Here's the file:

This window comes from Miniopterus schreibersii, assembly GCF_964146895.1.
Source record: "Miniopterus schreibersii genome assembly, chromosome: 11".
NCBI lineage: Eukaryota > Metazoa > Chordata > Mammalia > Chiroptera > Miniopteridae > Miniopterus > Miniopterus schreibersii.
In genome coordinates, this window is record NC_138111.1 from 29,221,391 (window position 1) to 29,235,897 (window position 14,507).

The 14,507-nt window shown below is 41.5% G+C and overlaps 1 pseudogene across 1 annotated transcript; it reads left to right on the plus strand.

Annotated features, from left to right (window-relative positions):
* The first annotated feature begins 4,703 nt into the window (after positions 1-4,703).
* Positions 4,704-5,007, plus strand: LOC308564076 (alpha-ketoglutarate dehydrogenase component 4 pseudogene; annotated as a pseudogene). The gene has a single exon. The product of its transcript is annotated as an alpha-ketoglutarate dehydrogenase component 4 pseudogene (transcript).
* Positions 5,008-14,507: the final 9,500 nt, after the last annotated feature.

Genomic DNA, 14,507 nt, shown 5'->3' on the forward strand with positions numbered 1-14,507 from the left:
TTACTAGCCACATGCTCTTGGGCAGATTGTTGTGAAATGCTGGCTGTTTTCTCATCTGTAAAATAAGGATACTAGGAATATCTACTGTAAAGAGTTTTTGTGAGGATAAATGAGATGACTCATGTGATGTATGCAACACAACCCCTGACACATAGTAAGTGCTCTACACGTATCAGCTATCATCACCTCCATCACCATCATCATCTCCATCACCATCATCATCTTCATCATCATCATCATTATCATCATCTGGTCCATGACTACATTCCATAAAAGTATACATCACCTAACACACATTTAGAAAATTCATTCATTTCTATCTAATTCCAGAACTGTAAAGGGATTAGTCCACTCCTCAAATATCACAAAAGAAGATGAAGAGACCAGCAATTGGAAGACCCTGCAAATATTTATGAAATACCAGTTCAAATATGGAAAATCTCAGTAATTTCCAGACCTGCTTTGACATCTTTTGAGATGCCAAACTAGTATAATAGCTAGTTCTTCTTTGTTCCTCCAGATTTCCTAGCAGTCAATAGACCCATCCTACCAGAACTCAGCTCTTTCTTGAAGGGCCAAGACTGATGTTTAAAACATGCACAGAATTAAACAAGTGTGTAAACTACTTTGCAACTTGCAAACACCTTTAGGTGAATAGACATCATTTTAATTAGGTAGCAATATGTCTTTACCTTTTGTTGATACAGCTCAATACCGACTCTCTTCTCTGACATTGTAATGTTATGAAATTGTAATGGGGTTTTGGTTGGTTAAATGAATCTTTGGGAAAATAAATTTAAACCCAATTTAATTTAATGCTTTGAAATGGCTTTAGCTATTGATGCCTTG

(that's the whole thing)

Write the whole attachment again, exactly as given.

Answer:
This window comes from Miniopterus schreibersii, assembly GCF_964146895.1.
Source record: "Miniopterus schreibersii genome assembly, chromosome: 11".
NCBI lineage: Eukaryota > Metazoa > Chordata > Mammalia > Chiroptera > Miniopteridae > Miniopterus > Miniopterus schreibersii.
In genome coordinates, this window is record NC_138111.1 from 29,221,391 (window position 1) to 29,235,897 (window position 14,507).

The 14,507-nt window shown below is 41.5% G+C and overlaps 1 pseudogene across 1 annotated transcript; it reads left to right on the plus strand.

Annotated features, from left to right (window-relative positions):
* The first annotated feature begins 4,703 nt into the window (after positions 1-4,703).
* Positions 4,704-5,007, plus strand: LOC308564076 (alpha-ketoglutarate dehydrogenase component 4 pseudogene; annotated as a pseudogene). The gene has a single exon. The product of its transcript is annotated as an alpha-ketoglutarate dehydrogenase component 4 pseudogene (transcript).
* Positions 5,008-14,507: the final 9,500 nt, after the last annotated feature.

Genomic DNA, 14,507 nt, shown 5'->3' on the forward strand with positions numbered 1-14,507 from the left:
TTACTAGCCACATGCTCTTGGGCAGATTGTTGTGAAATGCTGGCTGTTTTCTCATCTGTAAAATAAGGATACTAGGAATATCTACTGTAAAGAGTTTTTGTGAGGATAAATGAGATGACTCATGTGATGTATGCAACACAACCCCTGACACATAGTAAGTGCTCTACACGTATCAGCTATCATCACCTCCATCACCATCATCATCTCCATCACCATCATCATCTTCATCATCATCATCATTATCATCATCTGGTCCATGACTACATTCCATAAAAGTATACATCACCTAACACACATTTAGAAAATTCATTCATTTCTATCTAATTCCAGAACTGTAAAGGGATTAGTCCACTCCTCAAATATCACAAAAGAAGATGAAGAGACCAGCAATTGGAAGACCCTGCAAATATTTATGAAATACCAGTTCAAATATGGAAAATCTCAGTAATTTCCAGACCTGCTTTGACATCTTTTGAGATGCCAAACTAGTATAATAGCTAGTTCTTCTTTGTTCCTCCAGATTTCCTAGCAGTCAATAGACCCATCCTACCAGAACTCAGCTCTTTCTTGAAGGGCCAAGACTGATGTTTAAAACATGCACAGAATTAAACAAGTGTGTAAACTACTTTGCAACTTGCAAACACCTTTAGGTGAATAGACATCATTTTAATTAGGTAGCAATATGTCTTTACCTTTTGTTGATACAGCTCAATACCGACTCTCTTCTCTGACATTGTAATGTTATGAAATTGTAATGGGGTTTTGGTTGGTTAAATGAATCTTTGGGAAAATAAATTTAAACCCAATTTAATTTAATGCTTTGAAATGGCTTTAGCTATTGATGCCTTG